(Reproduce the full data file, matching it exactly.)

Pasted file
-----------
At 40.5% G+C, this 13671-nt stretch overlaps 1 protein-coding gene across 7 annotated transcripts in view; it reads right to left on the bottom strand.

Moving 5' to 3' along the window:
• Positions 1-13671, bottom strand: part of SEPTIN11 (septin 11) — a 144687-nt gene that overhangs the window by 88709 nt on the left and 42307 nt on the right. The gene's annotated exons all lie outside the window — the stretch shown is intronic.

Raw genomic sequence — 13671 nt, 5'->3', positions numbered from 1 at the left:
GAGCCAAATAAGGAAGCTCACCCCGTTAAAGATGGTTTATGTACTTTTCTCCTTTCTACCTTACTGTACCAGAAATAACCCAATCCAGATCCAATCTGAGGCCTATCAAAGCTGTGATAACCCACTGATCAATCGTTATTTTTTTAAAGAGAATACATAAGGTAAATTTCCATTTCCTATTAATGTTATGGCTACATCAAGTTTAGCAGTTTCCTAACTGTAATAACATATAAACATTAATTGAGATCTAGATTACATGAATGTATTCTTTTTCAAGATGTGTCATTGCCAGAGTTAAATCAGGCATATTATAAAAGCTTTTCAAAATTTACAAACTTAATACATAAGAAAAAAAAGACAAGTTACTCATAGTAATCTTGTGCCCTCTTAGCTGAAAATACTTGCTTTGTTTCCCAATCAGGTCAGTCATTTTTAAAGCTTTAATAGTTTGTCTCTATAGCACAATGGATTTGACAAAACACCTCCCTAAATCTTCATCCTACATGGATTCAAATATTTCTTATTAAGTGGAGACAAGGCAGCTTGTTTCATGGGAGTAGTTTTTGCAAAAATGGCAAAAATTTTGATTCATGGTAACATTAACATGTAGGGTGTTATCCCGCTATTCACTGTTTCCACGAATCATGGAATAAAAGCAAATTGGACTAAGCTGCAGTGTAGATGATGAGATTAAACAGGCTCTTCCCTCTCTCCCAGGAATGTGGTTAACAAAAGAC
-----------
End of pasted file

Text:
At 40.5% G+C, this 13671-nt stretch overlaps 1 protein-coding gene across 7 annotated transcripts in view; it reads right to left on the bottom strand.

Moving 5' to 3' along the window:
• Positions 1-13671, bottom strand: part of SEPTIN11 (septin 11) — a 144687-nt gene that overhangs the window by 88709 nt on the left and 42307 nt on the right. The gene's annotated exons all lie outside the window — the stretch shown is intronic.

Raw genomic sequence — 13671 nt, 5'->3', positions numbered from 1 at the left:
GAGCCAAATAAGGAAGCTCACCCCGTTAAAGATGGTTTATGTACTTTTCTCCTTTCTACCTTACTGTACCAGAAATAACCCAATCCAGATCCAATCTGAGGCCTATCAAAGCTGTGATAACCCACTGATCAATCGTTATTTTTTTAAAGAGAATACATAAGGTAAATTTCCATTTCCTATTAATGTTATGGCTACATCAAGTTTAGCAGTTTCCTAACTGTAATAACATATAAACATTAATTGAGATCTAGATTACATGAATGTATTCTTTTTCAAGATGTGTCATTGCCAGAGTTAAATCAGGCATATTATAAAAGCTTTTCAAAATTTACAAACTTAATACATAAGAAAAAAAAGACAAGTTACTCATAGTAATCTTGTGCCCTCTTAGCTGAAAATACTTGCTTTGTTTCCCAATCAGGTCAGTCATTTTTAAAGCTTTAATAGTTTGTCTCTATAGCACAATGGATTTGACAAAACACCTCCCTAAATCTTCATCCTACATGGATTCAAATATTTCTTATTAAGTGGAGACAAGGCAGCTTGTTTCATGGGAGTAGTTTTTGCAAAAATGGCAAAAATTTTGATTCATGGTAACATTAACATGTAGGGTGTTATCCCGCTATTCACTGTTTCCACGAATCATGGAATAAAAGCAAATTGGACTAAGCTGCAGTGTAGATGATGAGATTAAACAGGCTCTTCCCTCTCTCCCAGGAATGTGGTTAACAAAAGAC